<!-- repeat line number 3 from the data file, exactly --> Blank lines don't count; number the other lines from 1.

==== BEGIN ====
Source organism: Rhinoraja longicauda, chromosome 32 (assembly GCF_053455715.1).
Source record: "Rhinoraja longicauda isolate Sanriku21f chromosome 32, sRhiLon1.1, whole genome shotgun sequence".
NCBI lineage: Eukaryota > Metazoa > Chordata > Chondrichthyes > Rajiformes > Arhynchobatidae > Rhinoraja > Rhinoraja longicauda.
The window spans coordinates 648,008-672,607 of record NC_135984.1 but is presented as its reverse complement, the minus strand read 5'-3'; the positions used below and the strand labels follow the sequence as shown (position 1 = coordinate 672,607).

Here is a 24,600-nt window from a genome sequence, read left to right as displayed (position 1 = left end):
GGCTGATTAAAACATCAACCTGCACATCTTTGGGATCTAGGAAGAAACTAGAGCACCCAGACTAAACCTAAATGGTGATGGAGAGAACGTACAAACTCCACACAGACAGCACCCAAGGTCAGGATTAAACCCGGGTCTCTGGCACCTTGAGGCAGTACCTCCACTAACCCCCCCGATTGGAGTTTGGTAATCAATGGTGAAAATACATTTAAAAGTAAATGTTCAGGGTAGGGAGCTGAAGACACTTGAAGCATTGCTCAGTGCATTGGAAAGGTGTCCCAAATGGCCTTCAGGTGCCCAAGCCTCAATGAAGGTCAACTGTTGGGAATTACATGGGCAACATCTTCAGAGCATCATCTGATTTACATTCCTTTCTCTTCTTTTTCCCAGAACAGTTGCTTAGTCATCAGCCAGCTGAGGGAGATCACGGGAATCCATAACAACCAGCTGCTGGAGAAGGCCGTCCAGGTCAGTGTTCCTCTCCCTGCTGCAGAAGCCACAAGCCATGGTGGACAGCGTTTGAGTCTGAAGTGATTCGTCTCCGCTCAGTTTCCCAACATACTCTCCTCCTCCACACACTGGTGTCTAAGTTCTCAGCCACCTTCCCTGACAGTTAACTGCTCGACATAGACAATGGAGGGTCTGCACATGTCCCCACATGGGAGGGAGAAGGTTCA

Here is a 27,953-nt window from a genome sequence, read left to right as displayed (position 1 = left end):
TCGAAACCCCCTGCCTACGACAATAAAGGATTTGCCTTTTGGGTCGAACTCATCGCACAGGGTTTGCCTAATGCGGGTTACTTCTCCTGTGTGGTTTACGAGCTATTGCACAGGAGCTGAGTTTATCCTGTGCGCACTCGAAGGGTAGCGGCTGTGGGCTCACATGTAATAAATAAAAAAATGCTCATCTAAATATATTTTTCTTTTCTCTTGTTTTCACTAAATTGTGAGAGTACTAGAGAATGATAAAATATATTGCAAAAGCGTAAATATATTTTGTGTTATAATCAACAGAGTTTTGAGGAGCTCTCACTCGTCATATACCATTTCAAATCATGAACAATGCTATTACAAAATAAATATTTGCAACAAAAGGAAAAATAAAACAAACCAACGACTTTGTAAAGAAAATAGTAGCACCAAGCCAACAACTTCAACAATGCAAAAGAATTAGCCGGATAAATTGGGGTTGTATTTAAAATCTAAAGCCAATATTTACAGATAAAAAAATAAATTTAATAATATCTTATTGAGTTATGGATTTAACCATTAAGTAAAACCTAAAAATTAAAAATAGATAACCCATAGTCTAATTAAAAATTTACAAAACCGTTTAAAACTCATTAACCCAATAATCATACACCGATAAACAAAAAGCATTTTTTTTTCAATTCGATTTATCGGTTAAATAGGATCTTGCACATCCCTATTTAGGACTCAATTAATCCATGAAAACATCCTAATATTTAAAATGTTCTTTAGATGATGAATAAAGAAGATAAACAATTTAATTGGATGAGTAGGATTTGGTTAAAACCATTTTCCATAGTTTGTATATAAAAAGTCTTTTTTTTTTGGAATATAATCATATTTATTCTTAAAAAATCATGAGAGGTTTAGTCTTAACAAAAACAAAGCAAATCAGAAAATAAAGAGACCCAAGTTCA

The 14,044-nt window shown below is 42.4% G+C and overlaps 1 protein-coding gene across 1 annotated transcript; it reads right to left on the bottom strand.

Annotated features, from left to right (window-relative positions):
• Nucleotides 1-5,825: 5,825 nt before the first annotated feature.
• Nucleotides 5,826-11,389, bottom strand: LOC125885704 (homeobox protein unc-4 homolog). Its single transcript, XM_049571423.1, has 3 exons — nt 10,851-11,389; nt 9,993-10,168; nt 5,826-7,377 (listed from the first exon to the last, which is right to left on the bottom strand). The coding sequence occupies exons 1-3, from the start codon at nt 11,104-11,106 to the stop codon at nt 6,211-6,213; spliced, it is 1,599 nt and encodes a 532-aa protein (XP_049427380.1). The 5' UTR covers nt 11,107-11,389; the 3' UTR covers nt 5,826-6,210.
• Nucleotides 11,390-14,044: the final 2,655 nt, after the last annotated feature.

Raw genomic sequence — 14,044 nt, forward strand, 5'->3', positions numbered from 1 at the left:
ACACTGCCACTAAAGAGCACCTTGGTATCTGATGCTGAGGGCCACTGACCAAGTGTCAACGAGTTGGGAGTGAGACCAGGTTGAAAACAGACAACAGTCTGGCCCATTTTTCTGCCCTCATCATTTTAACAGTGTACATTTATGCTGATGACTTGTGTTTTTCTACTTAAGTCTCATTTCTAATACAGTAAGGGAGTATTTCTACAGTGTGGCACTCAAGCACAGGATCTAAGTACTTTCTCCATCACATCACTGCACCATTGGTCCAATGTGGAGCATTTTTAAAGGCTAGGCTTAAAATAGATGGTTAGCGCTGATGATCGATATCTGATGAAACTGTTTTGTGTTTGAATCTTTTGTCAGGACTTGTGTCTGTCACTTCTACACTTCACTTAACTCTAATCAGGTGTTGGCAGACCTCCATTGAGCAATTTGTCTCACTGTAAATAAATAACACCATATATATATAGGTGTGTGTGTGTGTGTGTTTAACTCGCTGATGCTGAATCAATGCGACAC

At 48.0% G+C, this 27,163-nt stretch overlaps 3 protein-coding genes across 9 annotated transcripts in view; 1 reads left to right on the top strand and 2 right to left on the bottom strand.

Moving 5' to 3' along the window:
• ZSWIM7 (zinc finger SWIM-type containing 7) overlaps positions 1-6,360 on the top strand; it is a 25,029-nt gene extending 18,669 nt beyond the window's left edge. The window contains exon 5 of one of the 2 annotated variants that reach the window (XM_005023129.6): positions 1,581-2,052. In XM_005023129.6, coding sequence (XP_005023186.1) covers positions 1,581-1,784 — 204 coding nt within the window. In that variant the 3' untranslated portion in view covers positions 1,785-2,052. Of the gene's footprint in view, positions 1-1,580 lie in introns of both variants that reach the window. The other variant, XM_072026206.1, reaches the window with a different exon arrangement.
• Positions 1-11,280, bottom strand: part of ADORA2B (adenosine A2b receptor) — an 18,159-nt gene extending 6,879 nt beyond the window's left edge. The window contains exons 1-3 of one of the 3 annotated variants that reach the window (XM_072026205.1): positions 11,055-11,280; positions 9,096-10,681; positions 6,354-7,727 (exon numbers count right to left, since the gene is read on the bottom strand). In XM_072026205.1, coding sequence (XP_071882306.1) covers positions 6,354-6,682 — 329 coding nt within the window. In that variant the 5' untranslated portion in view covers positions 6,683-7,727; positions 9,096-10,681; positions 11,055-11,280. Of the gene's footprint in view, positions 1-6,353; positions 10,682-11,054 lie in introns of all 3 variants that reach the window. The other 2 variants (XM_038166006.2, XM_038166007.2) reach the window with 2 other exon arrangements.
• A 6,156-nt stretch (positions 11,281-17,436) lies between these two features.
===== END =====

NCBI lineage: Eukaryota > Metazoa > Chordata > Chondrichthyes > Rajiformes > Arhynchobatidae > Rhinoraja > Rhinoraja longicauda.